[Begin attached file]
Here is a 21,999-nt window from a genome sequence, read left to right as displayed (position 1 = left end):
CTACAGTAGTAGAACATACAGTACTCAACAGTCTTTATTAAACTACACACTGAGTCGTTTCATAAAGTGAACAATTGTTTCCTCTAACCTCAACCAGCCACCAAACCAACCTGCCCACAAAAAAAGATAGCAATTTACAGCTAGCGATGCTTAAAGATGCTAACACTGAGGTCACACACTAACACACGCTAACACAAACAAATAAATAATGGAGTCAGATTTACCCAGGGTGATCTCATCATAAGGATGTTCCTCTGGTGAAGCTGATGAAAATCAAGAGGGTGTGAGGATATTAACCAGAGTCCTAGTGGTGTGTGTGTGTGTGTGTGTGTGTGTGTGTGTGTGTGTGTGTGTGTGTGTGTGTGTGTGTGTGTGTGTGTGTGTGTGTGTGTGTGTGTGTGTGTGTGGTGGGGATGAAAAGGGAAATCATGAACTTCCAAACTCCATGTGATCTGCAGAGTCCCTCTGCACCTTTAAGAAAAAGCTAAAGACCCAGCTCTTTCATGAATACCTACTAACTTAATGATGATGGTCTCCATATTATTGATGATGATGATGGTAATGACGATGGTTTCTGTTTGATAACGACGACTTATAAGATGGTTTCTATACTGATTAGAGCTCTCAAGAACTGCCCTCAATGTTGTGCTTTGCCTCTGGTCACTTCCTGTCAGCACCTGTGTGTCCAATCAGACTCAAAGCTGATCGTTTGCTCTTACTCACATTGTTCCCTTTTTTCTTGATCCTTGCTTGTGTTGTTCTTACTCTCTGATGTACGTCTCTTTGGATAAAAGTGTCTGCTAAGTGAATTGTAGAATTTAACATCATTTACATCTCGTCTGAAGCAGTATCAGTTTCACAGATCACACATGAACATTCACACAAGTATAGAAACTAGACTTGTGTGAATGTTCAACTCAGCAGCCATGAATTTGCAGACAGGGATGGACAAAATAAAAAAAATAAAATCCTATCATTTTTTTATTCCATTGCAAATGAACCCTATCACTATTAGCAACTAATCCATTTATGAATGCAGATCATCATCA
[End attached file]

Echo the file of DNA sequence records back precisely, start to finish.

Here is a 21,999-nt window from a genome sequence, read left to right as displayed (position 1 = left end):
CTACAGTAGTAGAACATACAGTACTCAACAGTCTTTATTAAACTACACACTGAGTCGTTTCATAAAGTGAACAATTGTTTCCTCTAACCTCAACCAGCCACCAAACCAACCTGCCCACAAAAAAAGATAGCAATTTACAGCTAGCGATGCTTAAAGATGCTAACACTGAGGTCACACACTAACACACGCTAACACAAACAAATAAATAATGGAGTCAGATTTACCCAGGGTGATCTCATCATAAGGATGTTCCTCTGGTGAAGCTGATGAAAATCAAGAGGGTGTGAGGATATTAACCAGAGTCCTAGTGGTGTGTGTGTGTGTGTGTGTGTGTGTGTGTGTGTGTGTGTGTGTGTGTGTGTGTGTGTGTGTGTGTGTGTGTGTGTGTGTGTGTGTGTGTGTGTGTGGTGGGGATGAAAAGGGAAATCATGAACTTCCAAACTCCATGTGATCTGCAGAGTCCCTCTGCACCTTTAAGAAAAAGCTAAAGACCCAGCTCTTTCATGAATACCTACTAACTTAATGATGATGGTCTCCATATTATTGATGATGATGATGGTAATGACGATGGTTTCTGTTTGATAACGACGACTTATAAGATGGTTTCTATACTGATTAGAGCTCTCAAGAACTGCCCTCAATGTTGTGCTTTGCCTCTGGTCACTTCCTGTCAGCACCTGTGTGTCCAATCAGACTCAAAGCTGATCGTTTGCTCTTACTCACATTGTTCCCTTTTTTCTTGATCCTTGCTTGTGTTGTTCTTACTCTCTGATGTACGTCTCTTTGGATAAAAGTGTCTGCTAAGTGAATTGTAGAATTTAACATCATTTACATCTCGTCTGAAGCAGTATCAGTTTCACAGATCACACATGAACATTCACACAAGTATAGAAACTAGACTTGTGTGAATGTTCAACTCAGCAGCCATGAATTTGCAGACAGGGATGGACAAAATAAAAAAAATAAAATCCTATCATTTTTTTATTCCATTGCAAATGAACCCTATCACTATTAGCAACTAATCCATTTATGAATGCAGATCATCATCA